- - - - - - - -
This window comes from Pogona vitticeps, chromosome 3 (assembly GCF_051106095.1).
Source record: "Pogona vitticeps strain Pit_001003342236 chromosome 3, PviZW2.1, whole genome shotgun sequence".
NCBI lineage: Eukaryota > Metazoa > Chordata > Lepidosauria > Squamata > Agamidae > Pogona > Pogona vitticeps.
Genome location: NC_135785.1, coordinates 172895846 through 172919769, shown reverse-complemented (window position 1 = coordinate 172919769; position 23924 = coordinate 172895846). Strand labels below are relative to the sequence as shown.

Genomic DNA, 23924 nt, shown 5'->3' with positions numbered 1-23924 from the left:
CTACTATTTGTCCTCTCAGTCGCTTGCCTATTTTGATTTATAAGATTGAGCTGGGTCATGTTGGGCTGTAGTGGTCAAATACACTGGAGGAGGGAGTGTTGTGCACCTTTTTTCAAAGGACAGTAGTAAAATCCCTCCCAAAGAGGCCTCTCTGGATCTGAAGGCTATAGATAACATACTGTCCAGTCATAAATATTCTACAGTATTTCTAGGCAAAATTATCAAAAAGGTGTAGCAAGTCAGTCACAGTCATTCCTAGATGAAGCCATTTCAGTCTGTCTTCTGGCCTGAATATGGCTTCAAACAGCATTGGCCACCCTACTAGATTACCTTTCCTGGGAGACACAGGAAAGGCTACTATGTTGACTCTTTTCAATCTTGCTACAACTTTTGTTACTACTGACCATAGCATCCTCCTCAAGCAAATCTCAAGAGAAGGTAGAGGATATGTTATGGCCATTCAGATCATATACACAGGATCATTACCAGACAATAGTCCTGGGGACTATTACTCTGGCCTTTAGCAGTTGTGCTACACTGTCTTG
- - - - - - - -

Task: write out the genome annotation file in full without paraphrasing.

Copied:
This window comes from Pogona vitticeps, chromosome 3 (assembly GCF_051106095.1).
Source record: "Pogona vitticeps strain Pit_001003342236 chromosome 3, PviZW2.1, whole genome shotgun sequence".
NCBI lineage: Eukaryota > Metazoa > Chordata > Lepidosauria > Squamata > Agamidae > Pogona > Pogona vitticeps.
Genome location: NC_135785.1, coordinates 172895846 through 172919769, shown reverse-complemented (window position 1 = coordinate 172919769; position 23924 = coordinate 172895846). Strand labels below are relative to the sequence as shown.

Genomic DNA, 23924 nt, shown 5'->3' with positions numbered 1-23924 from the left:
CTACTATTTGTCCTCTCAGTCGCTTGCCTATTTTGATTTATAAGATTGAGCTGGGTCATGTTGGGCTGTAGTGGTCAAATACACTGGAGGAGGGAGTGTTGTGCACCTTTTTTCAAAGGACAGTAGTAAAATCCCTCCCAAAGAGGCCTCTCTGGATCTGAAGGCTATAGATAACATACTGTCCAGTCATAAATATTCTACAGTATTTCTAGGCAAAATTATCAAAAAGGTGTAGCAAGTCAGTCACAGTCATTCCTAGATGAAGCCATTTCAGTCTGTCTTCTGGCCTGAATATGGCTTCAAACAGCATTGGCCACCCTACTAGATTACCTTTCCTGGGAGACACAGGAAAGGCTACTATGTTGACTCTTTTCAATCTTGCTACAACTTTTGTTACTACTGACCATAGCATCCTCCTCAAGCAAATCTCAAGAGAAGGTAGAGGATATGTTATGGCCATTCAGATCATATACACAGGATCATTACCAGACAATAGTCCTGGGGACTATTACTCTGGCCTTTAGCAGTTGTGCTACACTGTCTTG